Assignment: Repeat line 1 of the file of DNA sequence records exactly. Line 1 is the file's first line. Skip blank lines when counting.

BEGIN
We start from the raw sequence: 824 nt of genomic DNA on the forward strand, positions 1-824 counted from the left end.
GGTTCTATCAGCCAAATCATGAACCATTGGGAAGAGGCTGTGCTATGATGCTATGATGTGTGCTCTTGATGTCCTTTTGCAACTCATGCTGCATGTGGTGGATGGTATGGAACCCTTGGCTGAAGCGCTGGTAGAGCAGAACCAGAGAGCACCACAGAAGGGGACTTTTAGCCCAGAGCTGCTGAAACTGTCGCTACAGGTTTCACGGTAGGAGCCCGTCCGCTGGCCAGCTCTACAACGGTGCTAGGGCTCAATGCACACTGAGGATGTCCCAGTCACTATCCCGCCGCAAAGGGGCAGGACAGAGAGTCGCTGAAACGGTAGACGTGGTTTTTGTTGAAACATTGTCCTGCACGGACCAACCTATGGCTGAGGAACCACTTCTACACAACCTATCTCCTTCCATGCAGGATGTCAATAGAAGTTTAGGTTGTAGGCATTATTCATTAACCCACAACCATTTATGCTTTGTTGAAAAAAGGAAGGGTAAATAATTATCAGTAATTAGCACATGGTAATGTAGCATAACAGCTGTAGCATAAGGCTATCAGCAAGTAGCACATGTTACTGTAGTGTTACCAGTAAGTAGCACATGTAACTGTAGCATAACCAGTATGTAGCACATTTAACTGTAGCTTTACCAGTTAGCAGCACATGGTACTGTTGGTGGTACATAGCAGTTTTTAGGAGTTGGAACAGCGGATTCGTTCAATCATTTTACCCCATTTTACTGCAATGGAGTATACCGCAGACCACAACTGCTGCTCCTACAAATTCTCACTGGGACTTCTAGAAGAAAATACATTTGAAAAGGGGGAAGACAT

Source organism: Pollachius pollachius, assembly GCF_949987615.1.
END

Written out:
We start from the raw sequence: 824 nt of genomic DNA on the forward strand, positions 1-824 counted from the left end.